Whole-exome minor allele load
Table 3 shows the results from the logistic regression analysis on affection status using the whole-exome SNP set. Table 4 shows the results using the variable threshold method, where the most significant MAF threshold was used and validated with empirical p-values from a permutation distribution of affection status. In each table, the odds ratio for minor allele load is the standardized odds of being affected for each standard deviation from the mean allele count or score in the sample. The strong effect of ethnicity in the data was unexpected but likely stems from differences in allele frequencies of causal SNPs in some ethnic groups, because there is no mention of simulated ethnicity effects in the GAW17 answers.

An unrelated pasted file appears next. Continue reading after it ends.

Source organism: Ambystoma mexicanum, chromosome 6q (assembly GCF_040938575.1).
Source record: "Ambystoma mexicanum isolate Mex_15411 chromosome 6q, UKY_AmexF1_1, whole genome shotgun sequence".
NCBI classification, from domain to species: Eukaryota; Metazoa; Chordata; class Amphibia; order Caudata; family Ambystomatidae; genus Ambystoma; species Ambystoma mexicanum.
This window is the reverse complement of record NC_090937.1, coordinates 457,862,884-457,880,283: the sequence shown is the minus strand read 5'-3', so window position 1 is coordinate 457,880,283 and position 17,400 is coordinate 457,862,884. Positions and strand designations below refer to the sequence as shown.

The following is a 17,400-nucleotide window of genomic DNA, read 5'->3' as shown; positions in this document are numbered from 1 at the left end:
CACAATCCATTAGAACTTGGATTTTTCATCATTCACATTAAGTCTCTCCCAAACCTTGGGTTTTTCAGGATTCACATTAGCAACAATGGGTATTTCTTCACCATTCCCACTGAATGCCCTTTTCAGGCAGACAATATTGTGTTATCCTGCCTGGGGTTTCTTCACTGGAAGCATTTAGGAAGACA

In general, the various thresholds and weighting procedures show a consistent main effect of minor allele load associated with affection status. The direction of effect is also consistent across procedures, with the probability of affection (control = 0, case = 1) slightly increasing with higher load and/or score. Although no procedure shows a markedly stronger effect above the others, the most significant effect is observed for the variable threshold procedure using nonsynonymous SNPs with MAF < 0.024 (OR = 1.401, observed p = 7.1 × 10−4, empirical p = 0.001). BLOSUM functional scoring shows a similar effect to nonsynonymous SNPs, which is not surprising because the GAW17 answers do not incorporate the magnitude of nonsynonymous amino acid changes into their effect sizes. Considering only MAF threshold, we find that the variable threshold effect is maximized at a MAF below 5%, but lowering the MAF threshold does not consistently increase the effect of minor allele load, as noted by the slightly lower p-value of the MAF < 0.05 threshold (p = 0.001) compared to the MAF < 0.01 threshold (p = 0.002). Contrary to the predictions of a mutational load model, we do not see a marked increase in the strength of association when looking specifically at rare SNPs (MAF < 0.01), functional SNPs, or a combination of both; we find only a marginal increase in association strength with low-MAF nonsynonymous SNPs using the variable threshold procedure.